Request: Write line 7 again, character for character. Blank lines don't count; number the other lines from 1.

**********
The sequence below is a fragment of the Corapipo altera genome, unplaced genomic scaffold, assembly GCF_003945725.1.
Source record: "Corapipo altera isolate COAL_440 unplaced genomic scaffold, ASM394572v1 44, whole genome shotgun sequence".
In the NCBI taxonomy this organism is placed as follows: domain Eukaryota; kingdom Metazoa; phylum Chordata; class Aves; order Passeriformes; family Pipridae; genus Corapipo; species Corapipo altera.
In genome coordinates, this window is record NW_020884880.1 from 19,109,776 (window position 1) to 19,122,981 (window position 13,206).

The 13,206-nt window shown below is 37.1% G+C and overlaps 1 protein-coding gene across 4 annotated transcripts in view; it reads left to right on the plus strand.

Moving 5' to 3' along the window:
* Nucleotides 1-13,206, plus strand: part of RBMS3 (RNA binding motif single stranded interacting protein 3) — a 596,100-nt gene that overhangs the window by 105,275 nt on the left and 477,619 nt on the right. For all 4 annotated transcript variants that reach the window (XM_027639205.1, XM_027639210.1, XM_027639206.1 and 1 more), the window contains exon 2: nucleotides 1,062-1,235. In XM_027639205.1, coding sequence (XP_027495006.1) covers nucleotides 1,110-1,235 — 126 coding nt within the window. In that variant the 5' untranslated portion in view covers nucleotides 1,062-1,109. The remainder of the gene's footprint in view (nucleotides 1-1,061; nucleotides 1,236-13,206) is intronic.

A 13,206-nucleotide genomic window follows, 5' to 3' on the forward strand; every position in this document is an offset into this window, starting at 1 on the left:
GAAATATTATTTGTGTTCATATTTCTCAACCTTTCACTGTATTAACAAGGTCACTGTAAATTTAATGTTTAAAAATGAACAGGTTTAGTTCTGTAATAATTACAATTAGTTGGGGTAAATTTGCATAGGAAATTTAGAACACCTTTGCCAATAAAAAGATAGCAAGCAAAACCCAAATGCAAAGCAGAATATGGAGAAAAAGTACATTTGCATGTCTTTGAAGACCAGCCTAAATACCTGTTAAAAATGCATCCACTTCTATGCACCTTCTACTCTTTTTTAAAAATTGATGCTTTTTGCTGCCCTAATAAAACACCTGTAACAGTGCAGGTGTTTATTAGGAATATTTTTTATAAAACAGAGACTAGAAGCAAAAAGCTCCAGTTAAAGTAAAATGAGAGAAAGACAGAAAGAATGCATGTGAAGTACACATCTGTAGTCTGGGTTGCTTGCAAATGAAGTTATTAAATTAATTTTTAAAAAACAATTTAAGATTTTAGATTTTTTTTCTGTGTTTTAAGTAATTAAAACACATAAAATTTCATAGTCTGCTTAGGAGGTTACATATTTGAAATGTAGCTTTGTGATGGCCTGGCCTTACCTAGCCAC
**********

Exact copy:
* Nucleotides 1-13,206, plus strand: part of RBMS3 (RNA binding motif single stranded interacting protein 3) — a 596,100-nt gene that overhangs the window by 105,275 nt on the left and 477,619 nt on the right. For all 4 annotated transcript variants that reach the window (XM_027639205.1, XM_027639210.1, XM_027639206.1 and 1 more), the window contains exon 2: nucleotides 1,062-1,235. In XM_027639205.1, coding sequence (XP_027495006.1) covers nucleotides 1,110-1,235 — 126 coding nt within the window. In that variant the 5' untranslated portion in view covers nucleotides 1,062-1,109. The remainder of the gene's footprint in view (nucleotides 1-1,061; nucleotides 1,236-13,206) is intronic.